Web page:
THE CHOICE of Georgetown's plush Four Seasons Hotel as the setting for the wine tasting was in keeping with the undeniably capitalistic flavor of the afternoon. All the same, it somehow seemed incongruous that the host was the socialist state of Yugoslavia (at least, to those who missed recent reports of the imperial grandeur in which the late Marshal Tito lived) and that, in the best tradition of the decadent West, she was trying to sell us something.
The question is: Will she succeed?
The tasting last week was but the first step in an ambitious Yugoslav effort to seize a succulent share of the burgeoning U.S. table-wine market. By next summer, some 300,000 gallons of Yugoslav wine -- three times last year's total -- will be sloshing across the Atlantic onto the shelves of wine stores across the country. And the Yugoslav's are convinced it's just the beginning.
"We know it's the right time," said Slobodan Zaric, special project director. "We have 15 wines completely ready for export to the U.S. We will have by next Christmas  some 25 total."
Most of it will be in the $3-4 category, an area the Yugoslavs believe will provide the greatest growth potential. Two will be in the $5-6 price range. The first wave of the new imports should be available by Nov. 15.
If all goes as planned, within the next five years the Yugoslavs say they'll be doing at least $15 million a year in business in America.
But the reaction of the handful of serious wine drinkers and wine merchants who attended indicates the Yugoslavs may have to make some revisions in their optimistic projections.
For, of the 12 wines -- five whites and seven reds -- on hand for sampling, two, perhaps three, have a shot at finding a home here. And all of those were reds.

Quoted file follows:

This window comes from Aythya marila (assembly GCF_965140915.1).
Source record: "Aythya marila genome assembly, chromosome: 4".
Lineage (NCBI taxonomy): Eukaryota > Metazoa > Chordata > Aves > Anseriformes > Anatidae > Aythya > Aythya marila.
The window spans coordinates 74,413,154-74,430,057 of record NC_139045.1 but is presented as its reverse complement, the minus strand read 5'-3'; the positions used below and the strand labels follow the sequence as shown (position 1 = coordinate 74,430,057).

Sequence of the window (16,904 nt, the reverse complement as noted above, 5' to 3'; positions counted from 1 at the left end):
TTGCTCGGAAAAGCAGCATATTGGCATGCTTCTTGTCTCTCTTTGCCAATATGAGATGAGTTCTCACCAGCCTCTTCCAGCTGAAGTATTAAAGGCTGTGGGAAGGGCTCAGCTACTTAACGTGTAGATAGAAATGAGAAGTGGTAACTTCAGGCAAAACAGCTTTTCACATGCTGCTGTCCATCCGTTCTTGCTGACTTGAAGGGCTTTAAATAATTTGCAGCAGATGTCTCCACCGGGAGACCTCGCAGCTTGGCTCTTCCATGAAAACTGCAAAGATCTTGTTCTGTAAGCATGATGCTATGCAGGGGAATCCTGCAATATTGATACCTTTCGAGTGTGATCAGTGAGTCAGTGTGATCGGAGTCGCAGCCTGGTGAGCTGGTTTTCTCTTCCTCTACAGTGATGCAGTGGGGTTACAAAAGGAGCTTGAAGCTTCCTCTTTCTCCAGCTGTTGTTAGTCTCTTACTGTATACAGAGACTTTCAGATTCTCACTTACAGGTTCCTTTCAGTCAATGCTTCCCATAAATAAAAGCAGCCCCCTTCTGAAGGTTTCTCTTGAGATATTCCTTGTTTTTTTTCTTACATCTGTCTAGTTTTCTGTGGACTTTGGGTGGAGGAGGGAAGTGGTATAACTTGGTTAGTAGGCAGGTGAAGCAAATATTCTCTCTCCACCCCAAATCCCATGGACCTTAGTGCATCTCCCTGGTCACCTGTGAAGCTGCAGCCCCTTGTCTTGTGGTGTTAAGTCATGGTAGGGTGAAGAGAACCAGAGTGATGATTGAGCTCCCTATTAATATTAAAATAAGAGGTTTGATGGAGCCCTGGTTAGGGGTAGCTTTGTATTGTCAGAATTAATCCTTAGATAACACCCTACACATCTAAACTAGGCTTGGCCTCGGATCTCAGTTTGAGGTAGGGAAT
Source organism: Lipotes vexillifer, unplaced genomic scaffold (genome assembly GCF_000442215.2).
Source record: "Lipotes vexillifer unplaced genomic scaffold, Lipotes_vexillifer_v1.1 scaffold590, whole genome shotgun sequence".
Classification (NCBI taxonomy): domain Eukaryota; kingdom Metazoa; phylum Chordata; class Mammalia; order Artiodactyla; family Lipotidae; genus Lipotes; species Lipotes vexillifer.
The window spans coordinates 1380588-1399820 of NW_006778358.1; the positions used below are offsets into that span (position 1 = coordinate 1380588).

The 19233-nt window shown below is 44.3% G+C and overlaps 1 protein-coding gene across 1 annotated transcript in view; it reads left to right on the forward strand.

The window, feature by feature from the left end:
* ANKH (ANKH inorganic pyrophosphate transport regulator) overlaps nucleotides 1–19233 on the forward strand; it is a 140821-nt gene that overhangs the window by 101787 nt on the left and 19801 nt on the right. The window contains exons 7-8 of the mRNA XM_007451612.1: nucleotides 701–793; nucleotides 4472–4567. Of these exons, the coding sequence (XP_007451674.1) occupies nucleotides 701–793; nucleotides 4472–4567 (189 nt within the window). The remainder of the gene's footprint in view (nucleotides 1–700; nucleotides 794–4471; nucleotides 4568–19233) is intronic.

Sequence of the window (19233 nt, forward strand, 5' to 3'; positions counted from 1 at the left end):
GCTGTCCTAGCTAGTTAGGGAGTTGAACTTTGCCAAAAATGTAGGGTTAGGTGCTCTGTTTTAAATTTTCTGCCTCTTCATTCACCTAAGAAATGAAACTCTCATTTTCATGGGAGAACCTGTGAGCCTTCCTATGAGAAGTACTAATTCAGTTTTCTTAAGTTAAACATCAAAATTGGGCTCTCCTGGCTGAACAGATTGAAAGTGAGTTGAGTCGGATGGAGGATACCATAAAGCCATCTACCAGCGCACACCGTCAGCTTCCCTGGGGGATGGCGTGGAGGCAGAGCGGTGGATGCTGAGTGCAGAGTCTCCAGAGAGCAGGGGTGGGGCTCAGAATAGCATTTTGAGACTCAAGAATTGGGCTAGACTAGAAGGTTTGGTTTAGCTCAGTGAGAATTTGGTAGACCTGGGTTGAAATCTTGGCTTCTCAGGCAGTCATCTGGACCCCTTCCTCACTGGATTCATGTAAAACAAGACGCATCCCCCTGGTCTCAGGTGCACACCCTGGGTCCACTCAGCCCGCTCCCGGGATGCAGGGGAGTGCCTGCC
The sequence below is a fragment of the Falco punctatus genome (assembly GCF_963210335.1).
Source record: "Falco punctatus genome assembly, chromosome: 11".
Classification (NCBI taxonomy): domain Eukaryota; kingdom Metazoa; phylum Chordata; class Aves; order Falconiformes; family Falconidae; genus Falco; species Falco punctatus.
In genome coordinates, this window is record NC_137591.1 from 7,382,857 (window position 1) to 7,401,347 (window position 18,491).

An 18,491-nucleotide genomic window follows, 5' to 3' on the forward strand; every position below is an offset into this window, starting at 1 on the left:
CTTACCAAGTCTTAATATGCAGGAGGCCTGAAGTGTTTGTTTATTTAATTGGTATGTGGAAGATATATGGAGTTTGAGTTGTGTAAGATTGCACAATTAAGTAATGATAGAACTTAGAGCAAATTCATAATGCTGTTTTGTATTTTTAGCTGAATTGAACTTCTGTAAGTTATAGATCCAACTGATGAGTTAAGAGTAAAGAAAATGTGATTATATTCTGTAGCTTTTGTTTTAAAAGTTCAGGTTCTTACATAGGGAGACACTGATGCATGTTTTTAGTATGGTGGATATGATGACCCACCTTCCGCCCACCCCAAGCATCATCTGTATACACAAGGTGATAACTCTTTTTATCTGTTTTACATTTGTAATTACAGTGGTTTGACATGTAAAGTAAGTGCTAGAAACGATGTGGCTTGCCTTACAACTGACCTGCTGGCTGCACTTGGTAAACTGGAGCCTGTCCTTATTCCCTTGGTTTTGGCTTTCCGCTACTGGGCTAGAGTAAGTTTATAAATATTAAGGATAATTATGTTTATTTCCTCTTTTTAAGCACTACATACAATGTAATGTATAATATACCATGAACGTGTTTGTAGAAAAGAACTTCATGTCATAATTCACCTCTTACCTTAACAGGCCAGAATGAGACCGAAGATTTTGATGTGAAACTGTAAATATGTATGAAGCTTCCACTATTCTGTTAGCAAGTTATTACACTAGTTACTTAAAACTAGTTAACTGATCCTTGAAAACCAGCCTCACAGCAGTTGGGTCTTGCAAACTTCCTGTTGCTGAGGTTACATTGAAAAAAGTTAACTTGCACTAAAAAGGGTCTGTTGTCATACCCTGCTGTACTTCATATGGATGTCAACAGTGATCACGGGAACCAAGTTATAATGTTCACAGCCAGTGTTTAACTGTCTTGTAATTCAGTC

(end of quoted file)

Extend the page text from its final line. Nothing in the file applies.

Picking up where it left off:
The whites were almost uniformly watery and thin, perhaps victims of the Yugoslavs' own eagerness to try to tailor them to meet their perception of the American palate.
"We like much darker, yellow wines," said Zaric. "We drink a little bit older whites than Americans."
In any event, something -- whatever it might be -- was certainly lost, and nothing was gained. Almost all were bland and characterless. Only the Vrsacki Traminac '78, which hinted at crispness thanks to a tantalizing amount of acid and body, gave promise.
"I'd write off the white wines altogether," said Gary Guenther, director of the international chapter of Les Amis du Vin and one of the hard-core wine connoisseurs present. A white, the Zilavka '79 served with lunch, "was a classic Spanish white of 10 years ago: overripe and overwooded. The Spanish learned their lesson and have long since changed their style," he said.
Of the reds, three had potential: a Crnogorski Vranac '78, the last on the tasting table, and two served with lunch.
Most of those seriously sampling the tasting table wines were preparing to dismiss the entire line by the time they reached the Crnogorski. "Find anything interesting?" a merchant asked a companion at one point. "Not to drink," came the reply.
But the Crnogorski hinted at possibilities: though thin, it was well balanced.
Lunch brought out the kind of wines everybody was hoping to find.
The hands-down winner was the Dingac '78: elegant, good depth, good color. And, surprise, it actually reminded those tasting of something they were familiar with.
"It reminded me of some of the lighter Rhones, or maybe a Chianti, a little woody," said John Wilcox, a local connoisseur. "I think it could actually do with some aging. For $5-6 I think it's a pretty good investment. I'd probably lay it down for a year or 18 months."
Coming in second was the Tikveska Kratosija '78, a nice red with some spice.
Yet, with those few successes, it's obvious that the California growers need not feel threatened. Many Americans are used to the heavier California wines, and it's doubtful thay they would be willing to change just for these small Yugoslav offerings.
"I really felt sorry for them," said one afterwards. "They were so eager and earnest. You just wanted it all to be good."
All is not lost, however, as the reds showed. If the Yugoslavs have the capitalist's instincts for smelling out a potential market, chances are they'll have the entrepreneur's for changing what they're dooing poorly while emphasizing the good.